Is Your Organization Prepared?

Today’s networked medical devices can be a lifesaver for many. Both wired and wireless technology allows healthcare workers to access the information they need to provide improved therapies and ensure patient compliance.

IOT Healthcare

The Internet of Things (IoT) is one giant step forward in this regard. It can eliminate the use of antiquated methods that still rely on paper-based processes for of hospitals and clinics. This new technology makes diagnoses and treatment much easier and improves accuracy—errors can be prevented as well. It also provides a vehicle for the transfer of accurate medical records that can mean the difference between life and death.

The IoT Allows For The Transmission Of Accurate Data In Real Time

IoT medical devices allow health data to be transmitted in real time to trained health care attendants. Once the healthcare worker examines these records, he can call for emergency services if needed. This is a good way to learn whether a patient should be admitted to the emergency room. Patients no longer need to guess if their blood pressure or heartbeat reading requires immediate attention.

Networked thermometers send readings directly to IT systems that add the data to a patient record, and alert attendants if a reading is out of the expected range. Even drug dispensing can be automated to reduce the chance of overdoses or lack of patient compliance with a prescribed treatment plan. All of this provides peace of mind for both patients and caregivers.

The IoT Can Improve Business Processes For Healthcare Organizations

Detecting warning signs of a serious illness early on is of benefit not only to patients but to healthcare organizations. It’s a proven fact that early intervention can make it less expensive to treat an illness. But it can also save someone’s life. If their cancer is caught in time, there are some very effective means of treatment and some patients go into complete remission. All with the use of IoT technology.

Today, IoT in healthcare enables healthcare organizations to provide outpatient care in patients’ homes or in lower-cost clinics.  This has the potential to free up hospital beds for patients with more intensive care needs. Patients enjoy being able to heal in the comfort of their own home. It’s often a much better environment than a hospital room.

In addition to patient care benefits, IoT networked medical devices provide opportunities that can improve business processes for health organizations. The more data they accumulate, the more information they have for operational planning.

These devices can be used to:

  • Incorporate patient medical readings with electronic health records.
  • Detect any issues that may impact medical equipment operability.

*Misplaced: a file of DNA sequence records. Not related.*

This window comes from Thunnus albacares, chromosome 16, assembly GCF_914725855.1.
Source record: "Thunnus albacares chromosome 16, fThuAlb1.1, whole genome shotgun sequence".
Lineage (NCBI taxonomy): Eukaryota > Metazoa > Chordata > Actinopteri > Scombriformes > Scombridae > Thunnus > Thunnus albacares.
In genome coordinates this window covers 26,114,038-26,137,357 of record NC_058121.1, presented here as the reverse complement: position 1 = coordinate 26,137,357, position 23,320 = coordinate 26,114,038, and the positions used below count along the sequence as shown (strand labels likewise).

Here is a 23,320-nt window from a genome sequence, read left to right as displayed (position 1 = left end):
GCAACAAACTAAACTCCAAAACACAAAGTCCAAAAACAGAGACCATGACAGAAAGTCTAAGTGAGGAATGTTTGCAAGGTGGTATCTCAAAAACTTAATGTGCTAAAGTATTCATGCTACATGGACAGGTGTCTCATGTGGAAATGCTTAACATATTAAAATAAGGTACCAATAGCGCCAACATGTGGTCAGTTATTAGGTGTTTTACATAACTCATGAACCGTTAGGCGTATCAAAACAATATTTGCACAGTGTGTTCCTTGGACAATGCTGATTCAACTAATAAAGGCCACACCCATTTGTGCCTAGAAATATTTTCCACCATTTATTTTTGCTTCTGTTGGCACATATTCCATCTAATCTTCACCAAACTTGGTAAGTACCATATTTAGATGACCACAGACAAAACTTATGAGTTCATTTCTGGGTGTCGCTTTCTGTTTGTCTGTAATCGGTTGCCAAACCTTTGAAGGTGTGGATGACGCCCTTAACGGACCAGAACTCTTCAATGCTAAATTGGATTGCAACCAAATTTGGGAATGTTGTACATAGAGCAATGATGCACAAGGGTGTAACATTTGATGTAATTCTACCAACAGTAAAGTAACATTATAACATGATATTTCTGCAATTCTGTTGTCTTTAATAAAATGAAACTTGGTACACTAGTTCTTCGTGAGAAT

• Send software updates to devices over a network.
  • Manage and track medical IT assets to see if they’re being used for optimal ROI.

Big Data Is On The Rise

However, with the increased use of the IoT devices, comes the requirement to manage and store massive amounts of data – big data. And, unless an organization stays on top of this, they could face challenges regarding network connectivity, data storage, data processing, and IT security.

Fiscal concerns are driving the demand for big-data applications. Payors are entering the field with their own requirements and agreements for healthcare organizations. Rising healthcare costs require deeper analysis and data integration for organizations to deliver care more cost effectively than ever before.

Where physicians traditionally used their best judgment when making treatment decisions, now they’re moving towards evidence-based medicine which involves systematically reviewing massive amounts of clinical data. Compiling individual sets of data into big-data algorithms provides a more robust set of values and, in most cases, better and more cost-effective treatment decisions.

4 Important Things To Know When Setting Up a Healthcare IT Infrastructure That Utilizes Big Data:  

  1. Processing, storing, and managing big data is not the same as with traditional data. It requires special consideration when developing IT infrastructures to handle it. You need flexible and open interfaces because you must plan and prepare for new forms of data that may emerge. So, don’t assume you can use traditional data modeling solutions when using big data.
  2. Big data infrastructures must focus on the core operations and purpose of your healthcare organization. It’s essential to identify how big data will be used, and model that data in your planning.
  3. When considering big data methodologies, technology teams should be able to build data models that match your unique requirements. Big data requires an entire system rather than a database structure like that for traditional data. The components of big data should contain corporate governance for security and accessibility, requirements for business information, storage requirements, open interfaces, and integration for various types of data.
  4. Identify and deliver only quality data. Concentrate on applying sound definitions through metadata that describes the data, where it came from and what its purpose is. The more closely you can identify the data, the better it will support your purpose.

To date, the healthcare sector has lagged behind sectors like retail and banking in the utilization of big data. Some of the reasons for this are due to concerns over patient confidentiality. However, out of the need for more cost-effective results and improved management of care, the IoT and big data are catching on in the world of healthcare. The question remains, is your healthcare organization prepared for this revolutionary change?


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